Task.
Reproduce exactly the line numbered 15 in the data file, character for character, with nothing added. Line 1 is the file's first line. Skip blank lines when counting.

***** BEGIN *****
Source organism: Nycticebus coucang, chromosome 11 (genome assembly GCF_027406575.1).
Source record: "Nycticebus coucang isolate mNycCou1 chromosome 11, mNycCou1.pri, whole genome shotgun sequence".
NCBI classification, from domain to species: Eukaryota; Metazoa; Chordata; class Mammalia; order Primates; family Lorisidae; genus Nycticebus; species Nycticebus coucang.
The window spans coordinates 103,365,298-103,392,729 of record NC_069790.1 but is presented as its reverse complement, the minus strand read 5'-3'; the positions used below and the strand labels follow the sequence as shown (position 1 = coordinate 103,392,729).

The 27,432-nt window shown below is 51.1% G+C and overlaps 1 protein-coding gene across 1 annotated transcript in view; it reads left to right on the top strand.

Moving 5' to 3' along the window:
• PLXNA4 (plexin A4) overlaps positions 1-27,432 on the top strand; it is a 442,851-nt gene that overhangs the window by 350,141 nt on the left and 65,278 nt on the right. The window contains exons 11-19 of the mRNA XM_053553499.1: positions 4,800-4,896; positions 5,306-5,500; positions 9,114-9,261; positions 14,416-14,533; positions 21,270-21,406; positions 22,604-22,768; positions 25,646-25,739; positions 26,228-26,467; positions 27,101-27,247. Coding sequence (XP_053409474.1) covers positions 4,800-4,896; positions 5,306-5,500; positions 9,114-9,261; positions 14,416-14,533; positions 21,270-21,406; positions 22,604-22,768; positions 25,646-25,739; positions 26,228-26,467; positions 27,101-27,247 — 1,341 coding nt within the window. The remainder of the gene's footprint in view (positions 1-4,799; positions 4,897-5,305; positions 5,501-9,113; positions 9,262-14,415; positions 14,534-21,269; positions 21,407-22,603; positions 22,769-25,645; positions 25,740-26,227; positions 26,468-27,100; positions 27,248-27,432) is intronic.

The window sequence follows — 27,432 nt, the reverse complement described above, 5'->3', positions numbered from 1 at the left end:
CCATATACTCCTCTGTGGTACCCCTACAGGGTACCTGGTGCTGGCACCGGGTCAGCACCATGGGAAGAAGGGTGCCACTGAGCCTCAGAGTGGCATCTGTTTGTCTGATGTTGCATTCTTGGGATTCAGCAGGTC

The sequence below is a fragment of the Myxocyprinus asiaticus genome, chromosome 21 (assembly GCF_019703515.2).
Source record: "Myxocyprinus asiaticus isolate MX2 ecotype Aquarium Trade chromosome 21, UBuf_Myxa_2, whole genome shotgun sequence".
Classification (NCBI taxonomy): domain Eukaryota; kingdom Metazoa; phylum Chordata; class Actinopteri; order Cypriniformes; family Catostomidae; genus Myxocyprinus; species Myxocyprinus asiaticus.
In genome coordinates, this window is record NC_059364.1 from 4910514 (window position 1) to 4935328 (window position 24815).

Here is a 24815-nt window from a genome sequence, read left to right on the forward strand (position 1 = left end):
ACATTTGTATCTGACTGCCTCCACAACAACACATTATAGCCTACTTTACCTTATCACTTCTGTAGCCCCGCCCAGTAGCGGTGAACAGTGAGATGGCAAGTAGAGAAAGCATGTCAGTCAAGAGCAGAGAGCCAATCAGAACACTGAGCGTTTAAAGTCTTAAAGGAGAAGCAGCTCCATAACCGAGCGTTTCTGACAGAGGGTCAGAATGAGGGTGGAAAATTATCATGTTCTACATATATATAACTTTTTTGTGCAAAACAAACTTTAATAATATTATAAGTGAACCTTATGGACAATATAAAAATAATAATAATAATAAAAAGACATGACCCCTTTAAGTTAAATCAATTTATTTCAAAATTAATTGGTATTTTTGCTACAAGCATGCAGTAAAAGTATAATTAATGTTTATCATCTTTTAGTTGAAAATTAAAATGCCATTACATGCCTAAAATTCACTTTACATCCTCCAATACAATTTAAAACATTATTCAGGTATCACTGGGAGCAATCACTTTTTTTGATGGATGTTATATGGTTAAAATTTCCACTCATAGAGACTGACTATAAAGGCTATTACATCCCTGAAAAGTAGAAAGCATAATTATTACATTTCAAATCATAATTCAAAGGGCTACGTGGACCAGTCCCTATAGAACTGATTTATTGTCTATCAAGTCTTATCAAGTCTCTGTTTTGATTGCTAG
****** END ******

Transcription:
ACATTTGTATCTGACTGCCTCCACAACAACACATTATAGCCTACTTTACCTTATCACTTCTGTAGCCCCGCCCAGTAGCGGTGAACAGTGAGATGGCAAGTAGAGAAAGCATGTCAGTCAAGAGCAGAGAGCCAATCAGAACACTGAGCGTTTAAAGTCTTAAAGGAGAAGCAGCTCCATAACCGAGCGTTTCTGACAGAGGGTCAGAATGAGGGTGGAAAATTATCATGTTCTACATATATATAACTTTTTTGTGCAAAACAAACTTTAATAATATTATAAGTGAACCTTATGGACAATATAAAAATAATAATAATAATAAAAAGACATGACCCCTTTAAGTTAAATCAATTTATTTCAAAATTAATTGGTATTTTTGCTACAAGCATGCAGTAAAAGTATAATTAATGTTTATCATCTTTTAGTTGAAAATTAAAATGCCATTACATGCCTAAAATTCACTTTACATCCTCCAATACAATTTAAAACATTATTCAGGTATCACTGGGAGCAATCACTTTTTTTGATGGATGTTATATGGTTAAAATTTCCACTCATAGAGACTGACTATAAAGGCTATTACATCCCTGAAAAGTAGAAAGCATAATTATTACATTTCAAATCATAATTCAAAGGGCTACGTGGACCAGTCCCTATAGAACTGATTTATTGTCTATCAAGTCTTATCAAGTCTCTGTTTTGATTGCTAG